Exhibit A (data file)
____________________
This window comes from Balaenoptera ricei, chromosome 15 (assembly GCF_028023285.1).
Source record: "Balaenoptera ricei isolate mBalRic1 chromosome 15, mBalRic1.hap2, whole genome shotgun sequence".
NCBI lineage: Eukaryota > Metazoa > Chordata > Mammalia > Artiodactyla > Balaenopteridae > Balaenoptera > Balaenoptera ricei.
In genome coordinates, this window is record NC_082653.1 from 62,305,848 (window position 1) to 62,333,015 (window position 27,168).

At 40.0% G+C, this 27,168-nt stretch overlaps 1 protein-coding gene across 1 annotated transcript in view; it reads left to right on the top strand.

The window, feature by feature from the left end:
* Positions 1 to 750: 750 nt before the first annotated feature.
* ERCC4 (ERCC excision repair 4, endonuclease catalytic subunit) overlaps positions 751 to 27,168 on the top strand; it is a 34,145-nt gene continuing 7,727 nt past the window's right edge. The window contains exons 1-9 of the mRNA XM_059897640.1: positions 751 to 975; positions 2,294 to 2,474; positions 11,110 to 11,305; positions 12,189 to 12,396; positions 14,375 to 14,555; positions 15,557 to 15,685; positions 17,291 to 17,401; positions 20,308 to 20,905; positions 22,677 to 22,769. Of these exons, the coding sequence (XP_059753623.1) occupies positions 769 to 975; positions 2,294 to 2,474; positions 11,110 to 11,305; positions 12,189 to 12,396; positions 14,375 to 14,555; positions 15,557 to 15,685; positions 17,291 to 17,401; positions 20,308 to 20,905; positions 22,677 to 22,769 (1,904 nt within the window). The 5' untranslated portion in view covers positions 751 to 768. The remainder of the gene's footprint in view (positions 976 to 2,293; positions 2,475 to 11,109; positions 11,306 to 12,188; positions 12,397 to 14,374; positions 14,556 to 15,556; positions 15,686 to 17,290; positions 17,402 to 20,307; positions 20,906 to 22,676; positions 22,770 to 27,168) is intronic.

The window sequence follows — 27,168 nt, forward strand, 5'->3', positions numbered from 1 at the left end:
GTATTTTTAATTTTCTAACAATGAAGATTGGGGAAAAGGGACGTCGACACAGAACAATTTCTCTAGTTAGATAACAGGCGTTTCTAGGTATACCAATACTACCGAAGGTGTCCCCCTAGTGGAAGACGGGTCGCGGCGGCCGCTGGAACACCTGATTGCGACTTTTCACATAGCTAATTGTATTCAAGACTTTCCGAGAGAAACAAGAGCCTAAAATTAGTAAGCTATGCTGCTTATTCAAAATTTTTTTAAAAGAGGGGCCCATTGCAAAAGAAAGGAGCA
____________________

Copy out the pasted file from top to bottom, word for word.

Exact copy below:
This window comes from Balaenoptera ricei, chromosome 15 (assembly GCF_028023285.1).
Source record: "Balaenoptera ricei isolate mBalRic1 chromosome 15, mBalRic1.hap2, whole genome shotgun sequence".
NCBI lineage: Eukaryota > Metazoa > Chordata > Mammalia > Artiodactyla > Balaenopteridae > Balaenoptera > Balaenoptera ricei.
In genome coordinates, this window is record NC_082653.1 from 62,305,848 (window position 1) to 62,333,015 (window position 27,168).

At 40.0% G+C, this 27,168-nt stretch overlaps 1 protein-coding gene across 1 annotated transcript in view; it reads left to right on the top strand.

The window, feature by feature from the left end:
* Positions 1 to 750: 750 nt before the first annotated feature.
* ERCC4 (ERCC excision repair 4, endonuclease catalytic subunit) overlaps positions 751 to 27,168 on the top strand; it is a 34,145-nt gene continuing 7,727 nt past the window's right edge. The window contains exons 1-9 of the mRNA XM_059897640.1: positions 751 to 975; positions 2,294 to 2,474; positions 11,110 to 11,305; positions 12,189 to 12,396; positions 14,375 to 14,555; positions 15,557 to 15,685; positions 17,291 to 17,401; positions 20,308 to 20,905; positions 22,677 to 22,769. Of these exons, the coding sequence (XP_059753623.1) occupies positions 769 to 975; positions 2,294 to 2,474; positions 11,110 to 11,305; positions 12,189 to 12,396; positions 14,375 to 14,555; positions 15,557 to 15,685; positions 17,291 to 17,401; positions 20,308 to 20,905; positions 22,677 to 22,769 (1,904 nt within the window). The 5' untranslated portion in view covers positions 751 to 768. The remainder of the gene's footprint in view (positions 976 to 2,293; positions 2,475 to 11,109; positions 11,306 to 12,188; positions 12,397 to 14,374; positions 14,556 to 15,556; positions 15,686 to 17,290; positions 17,402 to 20,307; positions 20,906 to 22,676; positions 22,770 to 27,168) is intronic.

The window sequence follows — 27,168 nt, forward strand, 5'->3', positions numbered from 1 at the left end:
GTATTTTTAATTTTCTAACAATGAAGATTGGGGAAAAGGGACGTCGACACAGAACAATTTCTCTAGTTAGATAACAGGCGTTTCTAGGTATACCAATACTACCGAAGGTGTCCCCCTAGTGGAAGACGGGTCGCGGCGGCCGCTGGAACACCTGATTGCGACTTTTCACATAGCTAATTGTATTCAAGACTTTCCGAGAGAAACAAGAGCCTAAAATTAGTAAGCTATGCTGCTTATTCAAAATTTTTTTAAAAGAGGGGCCCATTGCAAAAGAAAGGAGCA